How Laser Communication Works

Artist’s rendition of NASA’s Lunar Laser Communications Demonstration
Artist’s rendition of NASA’s Lunar Laser Communications Demonstration
Image courtesy NASA

When lasers were first invented, they were called a solution looking for a problem. Everyone thought they were as cool as Bose-Einstein condensate, but no one quite knew what to do with these devices that could produce a highly focused beam of light.

Today, lasers have become one of the world's most important technologies, used in industries ranging from information technology to telecommunications, medicine, consumer electronics, law enforcement, military equipment, entertainment and manufacturing.

From the earliest days of laser development, researchers realized that light could outperform radio in terms of information speed and density. It came down to physics. Light wavelengths are packed much more tightly than sound waves, and they transmit more information per second, and with a stronger signal. Laser communications, once achieved, would be the bullet train to radio's wagon train [sources: Hadhazy; Thomsen].

In a sense, lasers have been used in communications for years. We transfer information via laser every day, whether by reading CDs and DVDs, scanning bar codes at checkout lines or tapping the fiber optic backbone of phone or Internet services. Now a more direct approach, one that will allow high throughput point-to-point communication -- over vast distances, through air or space, with little data loss -- is on the horizon.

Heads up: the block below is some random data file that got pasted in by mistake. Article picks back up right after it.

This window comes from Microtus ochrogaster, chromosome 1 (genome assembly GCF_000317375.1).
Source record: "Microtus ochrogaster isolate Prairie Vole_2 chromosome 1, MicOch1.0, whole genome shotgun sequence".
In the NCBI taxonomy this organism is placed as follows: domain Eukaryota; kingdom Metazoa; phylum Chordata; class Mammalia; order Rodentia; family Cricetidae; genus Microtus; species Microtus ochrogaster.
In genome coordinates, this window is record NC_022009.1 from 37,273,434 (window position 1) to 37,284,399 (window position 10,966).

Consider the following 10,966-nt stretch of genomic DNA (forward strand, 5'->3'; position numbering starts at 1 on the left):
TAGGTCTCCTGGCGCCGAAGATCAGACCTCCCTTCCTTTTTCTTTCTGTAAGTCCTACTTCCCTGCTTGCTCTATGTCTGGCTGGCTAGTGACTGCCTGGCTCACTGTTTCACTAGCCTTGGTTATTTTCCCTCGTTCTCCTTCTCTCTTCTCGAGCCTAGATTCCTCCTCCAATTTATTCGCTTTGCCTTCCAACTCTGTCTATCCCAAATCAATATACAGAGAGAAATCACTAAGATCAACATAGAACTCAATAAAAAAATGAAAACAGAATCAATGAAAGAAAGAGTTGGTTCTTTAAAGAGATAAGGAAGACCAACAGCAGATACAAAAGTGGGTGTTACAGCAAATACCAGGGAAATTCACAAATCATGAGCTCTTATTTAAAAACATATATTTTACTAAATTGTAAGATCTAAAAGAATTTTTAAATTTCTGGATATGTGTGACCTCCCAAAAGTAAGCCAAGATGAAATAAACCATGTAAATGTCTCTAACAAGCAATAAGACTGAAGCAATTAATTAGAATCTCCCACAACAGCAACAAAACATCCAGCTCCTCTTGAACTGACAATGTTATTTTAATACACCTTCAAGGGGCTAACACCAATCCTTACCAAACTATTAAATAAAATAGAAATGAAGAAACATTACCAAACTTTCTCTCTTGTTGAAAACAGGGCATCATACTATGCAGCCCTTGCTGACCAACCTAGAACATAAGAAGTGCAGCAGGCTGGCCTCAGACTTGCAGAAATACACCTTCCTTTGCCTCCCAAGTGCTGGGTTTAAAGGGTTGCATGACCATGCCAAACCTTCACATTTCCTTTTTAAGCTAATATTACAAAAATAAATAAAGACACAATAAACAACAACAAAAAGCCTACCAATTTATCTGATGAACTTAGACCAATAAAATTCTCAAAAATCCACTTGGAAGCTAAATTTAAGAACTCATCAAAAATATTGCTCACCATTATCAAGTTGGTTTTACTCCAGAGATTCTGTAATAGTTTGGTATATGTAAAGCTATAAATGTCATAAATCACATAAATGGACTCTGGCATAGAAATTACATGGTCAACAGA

It's been a while getting here. As far back as 1964, NASA toyed with the idea of using lasers for airplane communications. The idea was to convert a pilot's voice first into electric pulses, then into a light beam. A receiver on the ground would then reverse the process [source: Science News Letter]. In October 2013, NASA realized and far exceeded this vision when a craft orbiting the moon sent data to an Earth station via a pulsed laser beam -- 239,000 miles (384,600 kilometers) of transmission at an unheard-of download rate of 622 megabits per second (Mbps) [source: NASA]. By comparison, high-speed consumer data plans are usually measured in the tens of megabits.

And high-speed, high-density is the name of the game. For most of its history, NASA has engaged in audacious missions of exploration only to be hampered by the equivalent of dial-up download speeds. With laser communications, the agency is entering the high-speed age, opening the door for, among other applications, high-quality video transmissions from future rovers.

NASA isn't alone. Cryptographers and security experts look to lasers as a tight-beamed, near-instantaneous delivery system, while the new breed of high-frequency traders on Wall Street are willing to pay big bucks for any connectivity that can shave milliseconds off of their trade times. Computer manufacturers, nearing the limits of what's achievable with copper and silicon, are researching possible laser applications as well.

When speed is everything and light marks the universe's speed limit, lasers are bound to be the answer -- if the technology can be made practical.

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